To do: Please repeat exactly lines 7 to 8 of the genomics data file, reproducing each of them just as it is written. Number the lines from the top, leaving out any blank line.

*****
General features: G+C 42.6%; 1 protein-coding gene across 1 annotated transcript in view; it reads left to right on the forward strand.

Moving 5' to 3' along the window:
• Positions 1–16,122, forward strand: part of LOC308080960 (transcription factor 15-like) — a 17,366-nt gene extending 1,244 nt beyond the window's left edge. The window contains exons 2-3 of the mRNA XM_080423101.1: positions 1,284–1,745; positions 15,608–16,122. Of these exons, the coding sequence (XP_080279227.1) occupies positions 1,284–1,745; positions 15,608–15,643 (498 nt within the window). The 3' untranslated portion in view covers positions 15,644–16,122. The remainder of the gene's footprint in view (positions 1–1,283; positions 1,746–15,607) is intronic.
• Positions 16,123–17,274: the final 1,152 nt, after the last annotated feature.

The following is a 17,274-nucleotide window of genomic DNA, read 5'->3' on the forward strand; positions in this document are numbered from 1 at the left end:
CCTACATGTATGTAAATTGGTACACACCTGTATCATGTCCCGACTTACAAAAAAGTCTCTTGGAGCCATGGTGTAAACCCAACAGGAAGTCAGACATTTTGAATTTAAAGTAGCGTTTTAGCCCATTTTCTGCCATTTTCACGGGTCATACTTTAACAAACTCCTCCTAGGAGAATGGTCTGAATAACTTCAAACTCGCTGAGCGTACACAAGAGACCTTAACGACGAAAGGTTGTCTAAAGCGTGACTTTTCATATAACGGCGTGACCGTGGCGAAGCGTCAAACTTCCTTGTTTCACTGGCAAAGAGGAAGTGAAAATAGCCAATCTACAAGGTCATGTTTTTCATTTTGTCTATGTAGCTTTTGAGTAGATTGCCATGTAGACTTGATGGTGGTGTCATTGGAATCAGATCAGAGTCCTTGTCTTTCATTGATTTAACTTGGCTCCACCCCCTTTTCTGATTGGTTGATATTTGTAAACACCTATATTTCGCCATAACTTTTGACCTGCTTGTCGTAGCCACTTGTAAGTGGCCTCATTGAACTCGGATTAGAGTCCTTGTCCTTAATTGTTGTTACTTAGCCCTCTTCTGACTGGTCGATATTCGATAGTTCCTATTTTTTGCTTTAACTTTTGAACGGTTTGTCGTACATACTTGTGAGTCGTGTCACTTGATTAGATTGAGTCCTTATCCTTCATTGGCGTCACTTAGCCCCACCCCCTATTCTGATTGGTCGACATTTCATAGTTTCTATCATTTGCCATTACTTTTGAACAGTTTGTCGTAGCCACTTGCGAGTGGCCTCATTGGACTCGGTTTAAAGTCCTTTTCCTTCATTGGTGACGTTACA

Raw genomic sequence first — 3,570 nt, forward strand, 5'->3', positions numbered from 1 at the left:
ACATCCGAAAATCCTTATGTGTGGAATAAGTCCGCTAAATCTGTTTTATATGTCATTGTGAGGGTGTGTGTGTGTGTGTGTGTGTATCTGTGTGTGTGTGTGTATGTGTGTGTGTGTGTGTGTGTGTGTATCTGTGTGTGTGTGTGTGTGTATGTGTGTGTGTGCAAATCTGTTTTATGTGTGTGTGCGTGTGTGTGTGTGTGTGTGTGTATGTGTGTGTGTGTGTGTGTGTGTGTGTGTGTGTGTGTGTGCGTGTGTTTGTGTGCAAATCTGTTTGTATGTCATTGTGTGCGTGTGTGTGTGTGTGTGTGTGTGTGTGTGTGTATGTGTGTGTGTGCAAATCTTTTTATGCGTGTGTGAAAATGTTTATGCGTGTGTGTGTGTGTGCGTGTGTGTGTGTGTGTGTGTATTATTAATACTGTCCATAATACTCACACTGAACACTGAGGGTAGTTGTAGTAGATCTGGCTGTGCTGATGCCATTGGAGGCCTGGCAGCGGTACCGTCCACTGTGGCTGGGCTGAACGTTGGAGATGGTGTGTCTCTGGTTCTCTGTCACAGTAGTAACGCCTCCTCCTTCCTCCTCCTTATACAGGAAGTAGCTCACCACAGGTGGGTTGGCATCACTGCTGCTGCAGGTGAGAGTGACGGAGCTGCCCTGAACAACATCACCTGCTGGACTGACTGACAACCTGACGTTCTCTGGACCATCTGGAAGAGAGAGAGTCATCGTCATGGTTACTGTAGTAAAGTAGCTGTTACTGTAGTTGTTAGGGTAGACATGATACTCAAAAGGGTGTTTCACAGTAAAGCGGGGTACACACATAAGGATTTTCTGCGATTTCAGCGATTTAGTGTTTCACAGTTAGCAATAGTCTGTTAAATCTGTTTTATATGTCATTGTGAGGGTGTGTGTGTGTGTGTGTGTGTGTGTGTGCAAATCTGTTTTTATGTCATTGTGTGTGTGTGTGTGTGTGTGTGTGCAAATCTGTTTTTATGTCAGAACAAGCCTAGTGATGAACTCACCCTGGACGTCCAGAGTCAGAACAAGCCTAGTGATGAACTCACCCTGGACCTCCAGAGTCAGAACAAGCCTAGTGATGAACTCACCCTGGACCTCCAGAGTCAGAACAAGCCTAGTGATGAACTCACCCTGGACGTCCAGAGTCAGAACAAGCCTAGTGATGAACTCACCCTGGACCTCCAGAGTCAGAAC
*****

Raw genomic sequence first — 3,570 nt, forward strand, 5'->3', positions numbered from 1 at the left:
ACATCCGAAAATCCTTATGTGTGGAATAAGTCCGCTAAATCTGTTTTATATGTCATTGTGAGGGTGTGTGTGTGTGTGTGTGTGTATCTGTGTGTGTGTGTGTATGTGTGTGTGTGTGTGTGTGTGTGTATCTGTGTGTGTGTGTGTGTGTATGTGTGTGTGTGCAAATCTGTTTTATGTGTGTGTGCGTGTGTGTGTGTGTGTGTGTGTATGTGTGTGTGTGTGTGTGTGTGTGTGTGTGTGTGTGTGTGCGTGTGTTTGTGTGCAAATCTGTTTGTATGTCATTGTGTGCGTGTGTGTGTGTGTGTGTGTGTGTGTGTGTGTATGTGTGTGTGTGCAAATCTTTTTATGCGTGTGTGAAAATGTTTATGCGTGTGTGTGTGTGTGCGTGTGTGTGTGTGTGTGTGTATTATTAATACTGTCCATAATACTCACACTGAACACTGAGGGTAGTTGTAGTAGATCTGGCTGTGCTGATGCCATTGGAGGCCTGGCAGCGGTACCGTCCACTGTGGCTGGGCTGAACGTTGGAGATGGTGTGTCTCTGGTTCTCTGTCACAGTAGTAACGCCTCCTCCTTCCTCCTCCTTATACAGGAAGTAGCTCACCACAGGTGGGTTGGCATCACTGCTGCTGCAGGTGAGAGTGACGGAGCTGCCCTGAACAACATCACCTGCTGGACTGACTGACAACCTGACGTTCTCTGGACCATCTGGAAGAGAGAGAGTCATCGTCATGGTTACTGTAGTAAAGTAGCTGTTACTGTAGTTGTTAGGGTAGACATGATACTCAAAAGGGTGTTTCACAGTAAAGCGGGGTACACACATAAGGATTTTCTGCGATTTCAGCGATTTAGTGTTTCACAGTTAGCAATAGTCTGTTAAATCTGTTTTATATGTCATTGTGAGGGTGTGTGTGTGTGTGTGTGTGTGTGTGTGCAAATCTGTTTTTATGTCATTGTGTGTGTGTGTGTGTGTGTGTGTGCAAATCTGTTTTTATGTCAGAACAAGCCTAGTGATGAACTCACCCTGGACGTCCAGAGTCAGAACAAGCCTAGTGATGAACTCACCCTGGACCTCCAGAGTCAGAACAAGCCTAGTGATGAACTCACCCTGGACCTCCAGAGTCAGAACAAGCCTAGTGATGAACTCACCCTGGACGTCCAGAGTCAGAACAAGCCTAGTGATGAACTCACCCTGGACCTCCAGAGTCAGAAC